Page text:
Abraham Verghese, MD, MACP, is Professor and Linda R. Meier and Joan F. Lane Provostial Professor, and Vice Chair for the Theory and Practice of Medicine at the School of Medicine at Stanford University. He is also a critically acclaimed, best-selling author and a physician with an international reputation for his focus on healing in an era where technology often overwhelms the human side of medicine. In February 2014, he received a Heinz Award from Teresa Heinz and the Heinz Family Foundation. The awards given annually in the areas of Arts and Humanities; Environment; Human Condition; Public Policy; and Technology, the Economy and Employment, celebrate the enduring spirit of hope and the power of innovation.
Born in Addis Ababa in 1955, the second of three sons of Indian parents recruited by Emperor Haile Selassie to teach in Ethiopia, he grew up near the capital and began his medical training there. When the emperor was deposed, Verghese briefly joined his parents who had moved to the United States because of the war, working as an orderly in a hospital before completing his medical education in India at Madras Medical College. Both the civil unrest and this time as a hospital orderly were to leave a significant mark on his life and work.
After graduation, he left India for a medical residency in the United States and, like many other foreign medical graduates, he found only the less popular hospitals and communities open to him, an experience he described in one of his early New Yorker articles, The Cowpath to America.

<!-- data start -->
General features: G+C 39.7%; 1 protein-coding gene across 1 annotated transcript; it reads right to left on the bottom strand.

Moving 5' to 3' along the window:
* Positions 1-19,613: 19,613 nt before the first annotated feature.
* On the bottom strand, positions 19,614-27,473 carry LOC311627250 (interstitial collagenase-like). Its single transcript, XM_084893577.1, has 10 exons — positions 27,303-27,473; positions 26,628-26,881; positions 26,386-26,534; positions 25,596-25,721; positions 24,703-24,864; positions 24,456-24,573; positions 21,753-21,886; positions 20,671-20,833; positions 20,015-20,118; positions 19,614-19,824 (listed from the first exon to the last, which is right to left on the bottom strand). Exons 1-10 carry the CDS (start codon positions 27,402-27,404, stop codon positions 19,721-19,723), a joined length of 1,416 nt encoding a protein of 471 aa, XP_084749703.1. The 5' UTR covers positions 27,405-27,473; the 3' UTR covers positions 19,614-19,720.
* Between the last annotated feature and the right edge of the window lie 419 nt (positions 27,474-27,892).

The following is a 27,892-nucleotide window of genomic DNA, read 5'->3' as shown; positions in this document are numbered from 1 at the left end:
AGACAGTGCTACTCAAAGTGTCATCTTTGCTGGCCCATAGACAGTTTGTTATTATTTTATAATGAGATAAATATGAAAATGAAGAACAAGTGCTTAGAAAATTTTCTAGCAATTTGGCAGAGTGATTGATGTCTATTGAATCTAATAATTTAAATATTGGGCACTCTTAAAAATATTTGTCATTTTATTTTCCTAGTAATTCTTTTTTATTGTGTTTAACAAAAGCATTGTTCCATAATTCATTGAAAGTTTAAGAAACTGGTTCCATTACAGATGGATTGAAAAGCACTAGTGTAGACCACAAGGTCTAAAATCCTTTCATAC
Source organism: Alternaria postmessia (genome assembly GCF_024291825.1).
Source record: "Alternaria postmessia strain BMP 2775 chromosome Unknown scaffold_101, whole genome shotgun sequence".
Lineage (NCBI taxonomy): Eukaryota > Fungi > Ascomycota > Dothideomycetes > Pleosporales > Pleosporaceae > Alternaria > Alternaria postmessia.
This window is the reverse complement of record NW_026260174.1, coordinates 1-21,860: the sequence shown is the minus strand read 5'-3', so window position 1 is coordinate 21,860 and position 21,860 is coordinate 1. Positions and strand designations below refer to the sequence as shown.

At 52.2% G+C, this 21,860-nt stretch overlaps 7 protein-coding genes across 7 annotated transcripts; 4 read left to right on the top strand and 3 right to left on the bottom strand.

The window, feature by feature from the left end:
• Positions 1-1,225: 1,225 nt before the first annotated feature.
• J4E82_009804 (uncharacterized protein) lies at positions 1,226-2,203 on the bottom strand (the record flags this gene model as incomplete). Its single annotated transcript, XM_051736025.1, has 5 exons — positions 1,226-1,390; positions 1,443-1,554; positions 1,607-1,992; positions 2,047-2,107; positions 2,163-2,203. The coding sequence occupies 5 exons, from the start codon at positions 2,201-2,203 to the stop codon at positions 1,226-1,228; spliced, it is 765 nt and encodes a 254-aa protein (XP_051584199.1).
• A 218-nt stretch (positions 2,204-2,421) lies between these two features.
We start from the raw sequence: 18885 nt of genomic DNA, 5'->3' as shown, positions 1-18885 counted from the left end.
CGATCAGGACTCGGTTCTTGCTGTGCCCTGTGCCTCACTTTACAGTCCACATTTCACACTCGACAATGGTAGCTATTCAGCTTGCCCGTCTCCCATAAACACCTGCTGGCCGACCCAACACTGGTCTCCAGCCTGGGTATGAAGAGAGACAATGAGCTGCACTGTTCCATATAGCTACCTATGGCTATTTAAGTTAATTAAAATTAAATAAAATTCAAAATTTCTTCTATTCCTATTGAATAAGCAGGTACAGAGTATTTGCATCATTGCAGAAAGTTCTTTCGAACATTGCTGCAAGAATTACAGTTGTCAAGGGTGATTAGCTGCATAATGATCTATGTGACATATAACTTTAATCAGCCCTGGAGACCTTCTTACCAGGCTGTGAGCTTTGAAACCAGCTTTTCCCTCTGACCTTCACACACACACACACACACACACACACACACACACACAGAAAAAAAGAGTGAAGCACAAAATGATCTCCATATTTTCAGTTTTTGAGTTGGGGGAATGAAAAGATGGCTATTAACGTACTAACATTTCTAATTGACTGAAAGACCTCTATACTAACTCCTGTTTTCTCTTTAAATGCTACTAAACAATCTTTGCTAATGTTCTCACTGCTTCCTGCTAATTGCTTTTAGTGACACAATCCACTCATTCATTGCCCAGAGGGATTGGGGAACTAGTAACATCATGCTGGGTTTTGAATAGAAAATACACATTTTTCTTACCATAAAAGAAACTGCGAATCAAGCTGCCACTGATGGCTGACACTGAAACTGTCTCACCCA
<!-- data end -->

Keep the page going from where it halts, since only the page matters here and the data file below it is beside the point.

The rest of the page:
From Johnson City, Tennessee, where he was a internal medicine resident from 1980 to 1983, he moved to the Northeast for a fellowship at Boston University School of Medicine, working at Boston City Hospital for two years. It was here that he first saw the early signs of the HIV epidemic and later, when he returned to Johnson City as an assistant professor of medicine, he saw the second epidemic, rural AIDS, and his life took the turn for which he is now so well known – caring for a seemingly unending line of young AIDS patients in an era when little could be done other than help them through their premature and painful deaths. Long before retrovirals, this was often the most a physician could do and it taught Abraham Verghese the subtle difference between healing and curing.
My Own Country
Abraham Verghese’s early years as an orderly, his caring for terminal AIDS patients, the insights he gained from the deep relationships he formed and the suffering he witnessed were intensely transformative. These were the cumulative experiences around which his first book, My Own Country: A Doctor’s Story, is centered.
Such was his growing interest in writing in the late 1980s that he decided to take some time away from medicine to study at the Iowa Writers Workshop at the University of Iowa, where he earned a Master of Fine Arts degree in 1991. Since then, his writing has appeared in The New Yorker, Texas Monthly, Atlantic, The New York Times, The New York Times Magazine, Granta, Forbes.com, and The Wall Street Journal, among others.